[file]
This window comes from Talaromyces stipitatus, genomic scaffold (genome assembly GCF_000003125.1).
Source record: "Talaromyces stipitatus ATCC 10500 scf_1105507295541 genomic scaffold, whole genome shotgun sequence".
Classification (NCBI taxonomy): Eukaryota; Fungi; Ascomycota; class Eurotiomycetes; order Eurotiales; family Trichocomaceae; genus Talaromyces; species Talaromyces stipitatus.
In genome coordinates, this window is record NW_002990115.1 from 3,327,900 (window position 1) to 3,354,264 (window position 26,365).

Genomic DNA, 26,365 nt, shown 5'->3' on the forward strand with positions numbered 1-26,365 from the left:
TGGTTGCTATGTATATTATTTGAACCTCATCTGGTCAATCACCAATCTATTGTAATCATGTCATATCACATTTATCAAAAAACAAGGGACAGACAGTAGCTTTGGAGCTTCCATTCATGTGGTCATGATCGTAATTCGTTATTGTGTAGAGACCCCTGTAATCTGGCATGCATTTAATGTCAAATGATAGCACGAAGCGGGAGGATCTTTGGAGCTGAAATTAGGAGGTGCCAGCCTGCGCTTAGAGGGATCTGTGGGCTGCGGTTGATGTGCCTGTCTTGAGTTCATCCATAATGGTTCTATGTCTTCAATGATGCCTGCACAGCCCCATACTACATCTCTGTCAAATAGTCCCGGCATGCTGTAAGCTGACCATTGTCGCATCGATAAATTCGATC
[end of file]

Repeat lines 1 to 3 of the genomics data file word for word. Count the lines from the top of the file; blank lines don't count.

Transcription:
This window comes from Talaromyces stipitatus, genomic scaffold (genome assembly GCF_000003125.1).
Source record: "Talaromyces stipitatus ATCC 10500 scf_1105507295541 genomic scaffold, whole genome shotgun sequence".
Classification (NCBI taxonomy): Eukaryota; Fungi; Ascomycota; class Eurotiomycetes; order Eurotiales; family Trichocomaceae; genus Talaromyces; species Talaromyces stipitatus.